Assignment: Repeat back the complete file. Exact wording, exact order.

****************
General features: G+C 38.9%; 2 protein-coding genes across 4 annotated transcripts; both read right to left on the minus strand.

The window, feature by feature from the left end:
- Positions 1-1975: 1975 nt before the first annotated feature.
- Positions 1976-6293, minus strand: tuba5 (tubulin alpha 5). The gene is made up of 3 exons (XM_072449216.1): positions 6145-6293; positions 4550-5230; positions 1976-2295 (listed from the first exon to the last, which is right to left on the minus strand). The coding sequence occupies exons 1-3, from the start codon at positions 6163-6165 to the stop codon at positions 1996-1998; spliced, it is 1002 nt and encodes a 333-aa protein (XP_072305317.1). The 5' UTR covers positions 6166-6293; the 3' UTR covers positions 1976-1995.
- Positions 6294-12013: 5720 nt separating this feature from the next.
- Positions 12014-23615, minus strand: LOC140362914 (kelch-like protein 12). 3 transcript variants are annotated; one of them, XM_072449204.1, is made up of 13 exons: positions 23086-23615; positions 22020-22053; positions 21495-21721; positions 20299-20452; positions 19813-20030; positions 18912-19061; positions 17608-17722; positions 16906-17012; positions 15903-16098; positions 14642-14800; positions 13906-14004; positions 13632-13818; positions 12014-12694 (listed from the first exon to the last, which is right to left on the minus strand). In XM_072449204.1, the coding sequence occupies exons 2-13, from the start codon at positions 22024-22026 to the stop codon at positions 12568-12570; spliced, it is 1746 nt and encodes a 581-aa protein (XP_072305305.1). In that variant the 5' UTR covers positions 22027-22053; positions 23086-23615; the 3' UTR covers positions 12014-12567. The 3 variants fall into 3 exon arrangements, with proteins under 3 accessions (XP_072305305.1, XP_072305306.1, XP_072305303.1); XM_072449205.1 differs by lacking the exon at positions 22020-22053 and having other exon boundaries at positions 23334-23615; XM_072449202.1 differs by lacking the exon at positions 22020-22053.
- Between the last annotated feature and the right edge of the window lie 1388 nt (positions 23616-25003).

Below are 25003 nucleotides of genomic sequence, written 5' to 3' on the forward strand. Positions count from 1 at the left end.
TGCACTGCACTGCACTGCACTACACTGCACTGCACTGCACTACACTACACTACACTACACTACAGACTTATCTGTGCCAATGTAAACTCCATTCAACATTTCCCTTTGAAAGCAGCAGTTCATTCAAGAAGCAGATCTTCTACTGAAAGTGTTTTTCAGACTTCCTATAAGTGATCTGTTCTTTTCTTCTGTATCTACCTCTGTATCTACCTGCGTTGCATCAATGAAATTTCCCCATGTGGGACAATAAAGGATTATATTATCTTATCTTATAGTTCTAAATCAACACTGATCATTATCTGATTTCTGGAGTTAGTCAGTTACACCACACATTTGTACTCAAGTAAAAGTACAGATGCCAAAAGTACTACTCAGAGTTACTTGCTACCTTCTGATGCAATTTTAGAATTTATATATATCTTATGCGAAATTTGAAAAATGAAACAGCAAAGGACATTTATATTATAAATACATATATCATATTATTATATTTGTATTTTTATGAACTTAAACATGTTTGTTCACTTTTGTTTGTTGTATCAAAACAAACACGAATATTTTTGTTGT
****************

General features: G+C 38.9%; 2 protein-coding genes across 4 annotated transcripts; both read right to left on the minus strand.

The window, feature by feature from the left end:
- Positions 1-1975: 1975 nt before the first annotated feature.
- Positions 1976-6293, minus strand: tuba5 (tubulin alpha 5). The gene is made up of 3 exons (XM_072449216.1): positions 6145-6293; positions 4550-5230; positions 1976-2295 (listed from the first exon to the last, which is right to left on the minus strand). The coding sequence occupies exons 1-3, from the start codon at positions 6163-6165 to the stop codon at positions 1996-1998; spliced, it is 1002 nt and encodes a 333-aa protein (XP_072305317.1). The 5' UTR covers positions 6166-6293; the 3' UTR covers positions 1976-1995.
- Positions 6294-12013: 5720 nt separating this feature from the next.
- Positions 12014-23615, minus strand: LOC140362914 (kelch-like protein 12). 3 transcript variants are annotated; one of them, XM_072449204.1, is made up of 13 exons: positions 23086-23615; positions 22020-22053; positions 21495-21721; positions 20299-20452; positions 19813-20030; positions 18912-19061; positions 17608-17722; positions 16906-17012; positions 15903-16098; positions 14642-14800; positions 13906-14004; positions 13632-13818; positions 12014-12694 (listed from the first exon to the last, which is right to left on the minus strand). In XM_072449204.1, the coding sequence occupies exons 2-13, from the start codon at positions 22024-22026 to the stop codon at positions 12568-12570; spliced, it is 1746 nt and encodes a 581-aa protein (XP_072305305.1). In that variant the 5' UTR covers positions 22027-22053; positions 23086-23615; the 3' UTR covers positions 12014-12567. The 3 variants fall into 3 exon arrangements, with proteins under 3 accessions (XP_072305305.1, XP_072305306.1, XP_072305303.1); XM_072449205.1 differs by lacking the exon at positions 22020-22053 and having other exon boundaries at positions 23334-23615; XM_072449202.1 differs by lacking the exon at positions 22020-22053.
- Between the last annotated feature and the right edge of the window lie 1388 nt (positions 23616-25003).

Below are 25003 nucleotides of genomic sequence, written 5' to 3' on the forward strand. Positions count from 1 at the left end.
TGCACTGCACTGCACTGCACTACACTGCACTGCACTGCACTACACTACACTACACTACACTACAGACTTATCTGTGCCAATGTAAACTCCATTCAACATTTCCCTTTGAAAGCAGCAGTTCATTCAAGAAGCAGATCTTCTACTGAAAGTGTTTTTCAGACTTCCTATAAGTGATCTGTTCTTTTCTTCTGTATCTACCTCTGTATCTACCTGCGTTGCATCAATGAAATTTCCCCATGTGGGACAATAAAGGATTATATTATCTTATCTTATAGTTCTAAATCAACACTGATCATTATCTGATTTCTGGAGTTAGTCAGTTACACCACACATTTGTACTCAAGTAAAAGTACAGATGCCAAAAGTACTACTCAGAGTTACTTGCTACCTTCTGATGCAATTTTAGAATTTATATATATCTTATGCGAAATTTGAAAAATGAAACAGCAAAGGACATTTATATTATAAATACATATATCATATTATTATATTTGTATTTTTATGAACTTAAACATGTTTGTTCACTTTTGTTTGTTGTATCAAAACAAACACGAATATTTTTGTTGT